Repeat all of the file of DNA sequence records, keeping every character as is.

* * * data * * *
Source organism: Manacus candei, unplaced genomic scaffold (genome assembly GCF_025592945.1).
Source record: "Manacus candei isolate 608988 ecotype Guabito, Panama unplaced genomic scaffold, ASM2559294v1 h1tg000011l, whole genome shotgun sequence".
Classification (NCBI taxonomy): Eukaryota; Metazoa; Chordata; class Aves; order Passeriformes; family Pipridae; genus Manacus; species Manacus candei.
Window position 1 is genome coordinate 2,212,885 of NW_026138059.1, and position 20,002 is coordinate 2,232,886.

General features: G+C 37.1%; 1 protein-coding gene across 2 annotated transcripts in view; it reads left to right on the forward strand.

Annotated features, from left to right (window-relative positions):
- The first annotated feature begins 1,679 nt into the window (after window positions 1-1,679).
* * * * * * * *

Source organism: Manacus candei, unplaced genomic scaffold (genome assembly GCF_025592945.1).
Source record: "Manacus candei isolate 608988 ecotype Guabito, Panama unplaced genomic scaffold, ASM2559294v1 h1tg000011l, whole genome shotgun sequence".
Classification (NCBI taxonomy): Eukaryota; Metazoa; Chordata; class Aves; order Passeriformes; family Pipridae; genus Manacus; species Manacus candei.
Window position 1 is genome coordinate 2,212,885 of NW_026138059.1, and position 20,002 is coordinate 2,232,886.

General features: G+C 37.1%; 1 protein-coding gene across 2 annotated transcripts in view; it reads left to right on the forward strand.

Annotated features, from left to right (window-relative positions):
- The first annotated feature begins 1,679 nt into the window (after window positions 1-1,679).